July 24th is Amelia Earhart Day! An aviation pioneer who broke numerous records, Amelia Earhart is a beloved figure in American history and an inspiration to adventurous boys and girls everywhere. Celebrate her day with your kids this summer, and discover ten cool facts about Amelia Earhart.
1. Amelia Earhart was born on July 24, 1897.
Her mother disagreed with society’s emphasis on raising quiet, prim little girls; she encouraged her daughters to engage in fun and activity.
2. Amelia Earhart’s childhood nickname was Meelie.
Meelie was an adventurous child and often had her little sister Grace (nicknamed Pidge) following her around as she climbed trees, hunted rats, and collected insects.
3. Amelia Earhart built her own roller coaster.
With her uncle’s help, Amelia built a wooden ramp, similar to a roller coaster she remembered from a St. Louis vacation. She zoomed off the homemade ramp in a wooden box, crashed, and got up bruised but excited, exclaiming to her little sister, “Oh, Pidge, it’s just like flying!
4. Amelia Earhart was the sixteenth woman to get her pilot’s license.
When she was just twenty-three, Amelia Earhart took her first airplane ride. It was just a few hundred feet, but from then on she was determined to learn to fly.
5. Amelia Earhart was the first woman to travel across the Atlantic by plane.
On June 17, 1928, she and a couple of male pilots flew from Newfoundland, Canada, all the way over to Wales, which took about 21 hours. Since Amelia had no experience in using plane instruments, she was simply a passenger on this flight. The pilots did give her the added task of keeping the flight log. This still proved historic and brought Amelia a hero’s welcome at home and a visit to the White House.
6. Amelia Earhart was the second person and the first woman to fly solo nonstop across the Atlantic.
Charles Lindbergh was the only one who had flown across the Atlantic Ocean solo, but Amelia Earhart proved herself equal to the task. Powerful winds battered her little plane during this flight, which lasted fourteen hours and fifty-six minutes. She also contended with mechanical issues before finally making it to a pasture in Northern Ireland.
7. Amelia Earhart flew solo halfway across the Pacific.
Breaking yet another record, Amelia was the first pilot to fly alone from Honolulu, Hawaii, to Oakland, California. Near the end of the uneventful flight, she listened to the radio broadcast of the Metropolitan Opera.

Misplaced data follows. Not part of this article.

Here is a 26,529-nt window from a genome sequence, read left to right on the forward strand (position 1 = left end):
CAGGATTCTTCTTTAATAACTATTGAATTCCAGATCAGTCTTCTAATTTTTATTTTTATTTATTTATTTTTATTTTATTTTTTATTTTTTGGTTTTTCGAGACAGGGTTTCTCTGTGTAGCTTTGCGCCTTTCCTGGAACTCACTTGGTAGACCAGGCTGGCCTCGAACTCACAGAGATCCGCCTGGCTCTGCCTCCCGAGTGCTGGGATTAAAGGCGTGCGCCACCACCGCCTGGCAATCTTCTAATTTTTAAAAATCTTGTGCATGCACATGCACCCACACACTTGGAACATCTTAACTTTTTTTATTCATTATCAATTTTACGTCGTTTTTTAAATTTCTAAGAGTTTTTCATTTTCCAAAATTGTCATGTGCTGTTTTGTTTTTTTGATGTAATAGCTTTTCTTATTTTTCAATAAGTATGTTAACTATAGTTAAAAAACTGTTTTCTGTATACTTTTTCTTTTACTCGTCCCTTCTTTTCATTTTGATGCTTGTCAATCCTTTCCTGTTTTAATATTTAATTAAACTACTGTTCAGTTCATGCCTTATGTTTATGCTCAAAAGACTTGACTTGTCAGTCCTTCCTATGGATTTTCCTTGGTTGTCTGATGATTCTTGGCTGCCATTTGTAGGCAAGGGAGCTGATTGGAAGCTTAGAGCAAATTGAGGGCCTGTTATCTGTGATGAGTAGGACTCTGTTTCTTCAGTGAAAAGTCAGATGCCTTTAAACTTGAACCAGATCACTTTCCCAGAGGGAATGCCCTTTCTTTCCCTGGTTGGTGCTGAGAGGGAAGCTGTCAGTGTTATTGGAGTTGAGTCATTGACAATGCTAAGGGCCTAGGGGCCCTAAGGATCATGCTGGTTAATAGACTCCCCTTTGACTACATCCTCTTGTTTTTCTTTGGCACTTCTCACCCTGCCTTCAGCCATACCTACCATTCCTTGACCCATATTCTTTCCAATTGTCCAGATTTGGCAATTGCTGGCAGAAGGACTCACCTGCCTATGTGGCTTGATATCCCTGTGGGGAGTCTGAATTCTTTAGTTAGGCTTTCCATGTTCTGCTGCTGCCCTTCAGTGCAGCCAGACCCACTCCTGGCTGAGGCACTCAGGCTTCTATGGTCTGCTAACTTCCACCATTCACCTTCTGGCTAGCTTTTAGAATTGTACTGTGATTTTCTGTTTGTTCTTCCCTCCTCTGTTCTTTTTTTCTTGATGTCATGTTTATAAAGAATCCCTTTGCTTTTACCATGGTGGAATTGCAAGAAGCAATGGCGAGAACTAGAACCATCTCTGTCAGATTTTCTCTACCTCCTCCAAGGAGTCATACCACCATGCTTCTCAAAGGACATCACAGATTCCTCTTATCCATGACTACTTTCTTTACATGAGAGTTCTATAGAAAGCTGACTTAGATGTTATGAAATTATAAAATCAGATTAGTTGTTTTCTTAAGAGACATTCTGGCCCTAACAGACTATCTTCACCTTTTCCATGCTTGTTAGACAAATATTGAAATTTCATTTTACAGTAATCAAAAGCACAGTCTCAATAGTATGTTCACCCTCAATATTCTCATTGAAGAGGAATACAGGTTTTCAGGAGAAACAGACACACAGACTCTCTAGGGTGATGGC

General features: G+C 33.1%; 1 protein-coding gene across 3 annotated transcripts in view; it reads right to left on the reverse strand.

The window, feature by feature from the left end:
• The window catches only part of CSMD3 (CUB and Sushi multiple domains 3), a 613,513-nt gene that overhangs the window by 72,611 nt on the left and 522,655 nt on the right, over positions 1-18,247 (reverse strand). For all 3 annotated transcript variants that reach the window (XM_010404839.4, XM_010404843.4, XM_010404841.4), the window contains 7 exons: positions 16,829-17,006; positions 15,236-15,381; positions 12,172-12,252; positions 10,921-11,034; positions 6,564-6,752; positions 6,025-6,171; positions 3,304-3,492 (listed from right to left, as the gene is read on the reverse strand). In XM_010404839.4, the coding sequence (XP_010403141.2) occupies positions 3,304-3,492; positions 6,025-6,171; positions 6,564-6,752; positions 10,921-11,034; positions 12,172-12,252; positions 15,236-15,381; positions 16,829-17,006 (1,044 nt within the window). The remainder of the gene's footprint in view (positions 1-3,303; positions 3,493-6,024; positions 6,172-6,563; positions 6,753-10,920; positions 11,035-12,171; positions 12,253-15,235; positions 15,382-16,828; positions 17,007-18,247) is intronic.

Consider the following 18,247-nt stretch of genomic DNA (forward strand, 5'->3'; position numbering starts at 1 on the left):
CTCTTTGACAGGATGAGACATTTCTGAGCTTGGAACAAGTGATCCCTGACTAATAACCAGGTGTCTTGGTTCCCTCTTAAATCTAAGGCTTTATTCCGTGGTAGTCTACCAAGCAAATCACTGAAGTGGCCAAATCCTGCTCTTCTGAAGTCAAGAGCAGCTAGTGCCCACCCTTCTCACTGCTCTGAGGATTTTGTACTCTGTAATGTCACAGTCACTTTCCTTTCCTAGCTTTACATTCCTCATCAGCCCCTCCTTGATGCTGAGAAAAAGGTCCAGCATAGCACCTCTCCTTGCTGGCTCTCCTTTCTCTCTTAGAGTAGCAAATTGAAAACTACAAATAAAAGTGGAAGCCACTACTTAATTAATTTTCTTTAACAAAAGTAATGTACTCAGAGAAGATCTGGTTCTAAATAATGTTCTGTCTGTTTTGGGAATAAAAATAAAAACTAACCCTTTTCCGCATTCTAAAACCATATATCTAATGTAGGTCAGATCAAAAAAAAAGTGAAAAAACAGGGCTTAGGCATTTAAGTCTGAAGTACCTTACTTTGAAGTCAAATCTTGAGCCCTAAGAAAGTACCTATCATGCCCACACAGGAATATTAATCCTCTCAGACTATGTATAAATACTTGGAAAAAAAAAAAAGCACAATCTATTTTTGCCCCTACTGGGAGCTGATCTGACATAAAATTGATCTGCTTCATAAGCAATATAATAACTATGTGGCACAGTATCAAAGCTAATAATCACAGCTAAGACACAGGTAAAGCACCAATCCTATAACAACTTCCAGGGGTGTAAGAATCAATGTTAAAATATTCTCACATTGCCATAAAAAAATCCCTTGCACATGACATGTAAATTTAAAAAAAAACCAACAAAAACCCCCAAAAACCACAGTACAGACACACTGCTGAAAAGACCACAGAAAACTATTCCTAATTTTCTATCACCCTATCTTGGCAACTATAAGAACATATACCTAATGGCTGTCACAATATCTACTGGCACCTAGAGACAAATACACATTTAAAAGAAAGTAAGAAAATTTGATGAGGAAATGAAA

8. Amelia Earhart disappeared over the Pacific Ocean.
In 1937, Amelia attempted to fly around the globe with one crew member, Fred Noonan. She completed most of the global journey, a distance of twenty-two thousand miles, and had just seven thousand to go.
A meeting with the USCGC Itasca, a ship that was supposed to guide Earhart to a small island for refueling, didn’t happen because of navigation and communication problems. Lost over the Pacific, Earhart and Noonan disappeared.
Since no one could find them or the plane, Amelia was legally declared dead in 1939, but it’s possible that remains recovered from a nearby island years later may be hers.
9. Amelia Earhart is the subject of many books.
10. You can celebrate the amazing Amelia Earhart!
To celebrate Amelia Earhart Day, your children can make a simple plane with a clothespin and a couple of craft sticks. Encourage them to paint their creations yellow to match Amelia’s first plane, the “Yellow Canary.” From paper or felt, your kids can also make a brown pilot’s hat and aviator’s goggles like those Amelia wore.
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Rebecca is a work-at-home freelance writer, novelist, wife, and the mom of two bright-eyed little ones. She credits her success in writing and her love of books to her own mom, who homeschooled three kids from pre-K through high school.